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[November 12, 2003]


By Blair Pleasant and David Zimmer

Interacting With Interactive Intelligence Inc.

Interactive Intelligence hosted its first analyst and consultant conference recently, bringing together company execs, customers and partners for the analyst and consultant community to grill. And we liked most of the answers we received.
After discussing the company history, financials, products, sales and marketing and client services models, Interactive Intelligence had not one, but two customer panels (one for its contact center solutions, and one for its enterprise solutions).

One of the best things about this conference was that the analysts got to talk to customers without PR people standing over us. The customers were open and willing to answer all of our questions both while on stage and in private discussions. Let me tell you, these are happy customers. Even after a few after-dinner drinks, they still didn't dish any negative dirt. While they admitted that they don't always get five nines reliability with the Interactive Intelligence software (primarily because it's based on Windows 2000), it certainly didn't seem to bother these customers.
One Communité customer did not want to disclose too much information because she feels that her company's particular use of Interactive Intelligence's unified communication product will give them a competitive edge, but she did indicate that some exciting and innovative applications of Communité are in the works that will set her company apart from its competitors.

As far as the Communité product is concerned, there have been some nice features added, but there are also some omissions.

Communité provides services supporting unified communications to the enterprise end user. Its primary user interface is Outlook, so the basic, voice-fax-e-mail in the same mailbox is presented to the user. While we have seen this trick done many times before, Communité added a few niceties.

First, is the ability to view faxes and listen to voice files without the need for a special "viewer." Again, a trick we have seen done several times simply by using standard .TIFF and .WAV formats. But what Communité did do differently was to include special viewers that gave additional functionality not available from the standard issue viewers. So, it gives the best of both worlds. Usually, you only get one choice or the other. For those enterprises that prefer to be cautious, conservative and like to push as little software onto supported PCs as possible, Communité is a viable choice. For those enterprises that prefer the bells-n-whistles of extra functionality, they can also have the specialized viewers.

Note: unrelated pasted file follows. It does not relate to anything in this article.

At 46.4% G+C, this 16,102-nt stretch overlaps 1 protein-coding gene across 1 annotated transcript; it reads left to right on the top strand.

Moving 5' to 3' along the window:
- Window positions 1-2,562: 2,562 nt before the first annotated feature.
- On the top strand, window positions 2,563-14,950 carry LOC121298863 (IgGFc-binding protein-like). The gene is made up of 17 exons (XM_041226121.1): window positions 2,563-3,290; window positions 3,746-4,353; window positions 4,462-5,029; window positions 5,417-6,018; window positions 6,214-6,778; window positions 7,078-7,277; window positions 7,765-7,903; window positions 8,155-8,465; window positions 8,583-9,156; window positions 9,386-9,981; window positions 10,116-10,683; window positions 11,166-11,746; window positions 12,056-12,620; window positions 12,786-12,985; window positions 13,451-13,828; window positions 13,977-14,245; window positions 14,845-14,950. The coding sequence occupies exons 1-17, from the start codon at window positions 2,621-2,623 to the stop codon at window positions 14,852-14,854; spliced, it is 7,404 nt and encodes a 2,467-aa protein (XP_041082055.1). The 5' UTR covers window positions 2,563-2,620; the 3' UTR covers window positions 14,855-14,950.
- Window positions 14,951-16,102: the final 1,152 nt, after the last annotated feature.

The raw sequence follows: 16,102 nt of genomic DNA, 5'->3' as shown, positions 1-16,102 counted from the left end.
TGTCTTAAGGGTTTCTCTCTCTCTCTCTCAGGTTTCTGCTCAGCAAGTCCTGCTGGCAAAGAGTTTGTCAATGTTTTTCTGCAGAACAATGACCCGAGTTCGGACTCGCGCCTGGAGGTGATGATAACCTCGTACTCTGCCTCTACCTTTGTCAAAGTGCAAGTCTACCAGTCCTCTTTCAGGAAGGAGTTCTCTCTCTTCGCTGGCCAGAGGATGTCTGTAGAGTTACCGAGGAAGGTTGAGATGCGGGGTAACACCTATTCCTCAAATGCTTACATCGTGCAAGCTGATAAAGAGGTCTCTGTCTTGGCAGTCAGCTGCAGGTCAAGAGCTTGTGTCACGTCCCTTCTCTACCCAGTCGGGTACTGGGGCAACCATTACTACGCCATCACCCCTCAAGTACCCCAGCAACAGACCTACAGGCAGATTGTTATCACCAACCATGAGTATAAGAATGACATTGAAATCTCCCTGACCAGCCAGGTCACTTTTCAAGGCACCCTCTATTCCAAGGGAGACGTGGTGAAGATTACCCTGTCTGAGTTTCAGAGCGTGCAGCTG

Communité also provides consistency between interfaces. Whatever can be done via a PC screen can also be accomplished via a voice phone, PDA or Web interface. So, users could change various parameters of their Communité system regardless of their location or device. We felt this was very powerful. We have seen too many systems where users could tweak all the parameters while using an office desktop PC, but were very limited when away from their desks.

Of particular importance in the unified communications space are real-time communication contacts, traditionally incoming phone calls. Interactive Intelligence defined UM to be "all those things that happen after a message is left" and UC to be "all those things that happen before a call is answered." Based on that premise, the company has developed a sophisticated system that lets users direct incoming calls to best suit them. The call routing process is rules-based and works by directing calls using the identity of the caller's phone number (this is in addition to time and status-based routing capabilities).

The user can establish routing rules based on the caller's identity. For example, if a spouse is calling, the call could be routed directly to the recipient. If the call comes from an unknown party, it could be routed directly to voice mail. If it is from a known friend, the call could be sent to the desk phone but no farther.

We believe that the features they provide are very strong and met many of the needs of business users today. But, we have a few concerns. Considering this is the second release, the implementation is certainly acceptable, but needs some further tuning for the next release.

The idea of integrating with Outlook is good since it is the predominant messaging interface out there today. But in order to manage the powerful rules and contact features of Communité, the user is required to use a Web browser to control the various functions of Communité. While this is not overly inconvenient, we feel that if it could be done directly through Outlook's native interface, the user would have a more cohesive experience. Interactive Intelligence should not do away with the browser interface, but simply integrate it into the native Outlook interface.

We loved the rules-based routing of incoming calls. Very powerful! In fact, Communité supports the ability to specify partial phone numbers so that ranges of phone numbers could be matched easily. We applaud the company for such insight. For the next release, we would like to see that a person's name could be entered, as well. The person's name would represent ANY contact address. So, if Joe has a home phone, desk phone, cell phone, and three e-mail addresses, all of which he uses to contact us, we should simply put in Joe's name and all those contact modes would be covered by the same routing rules.

Part 2

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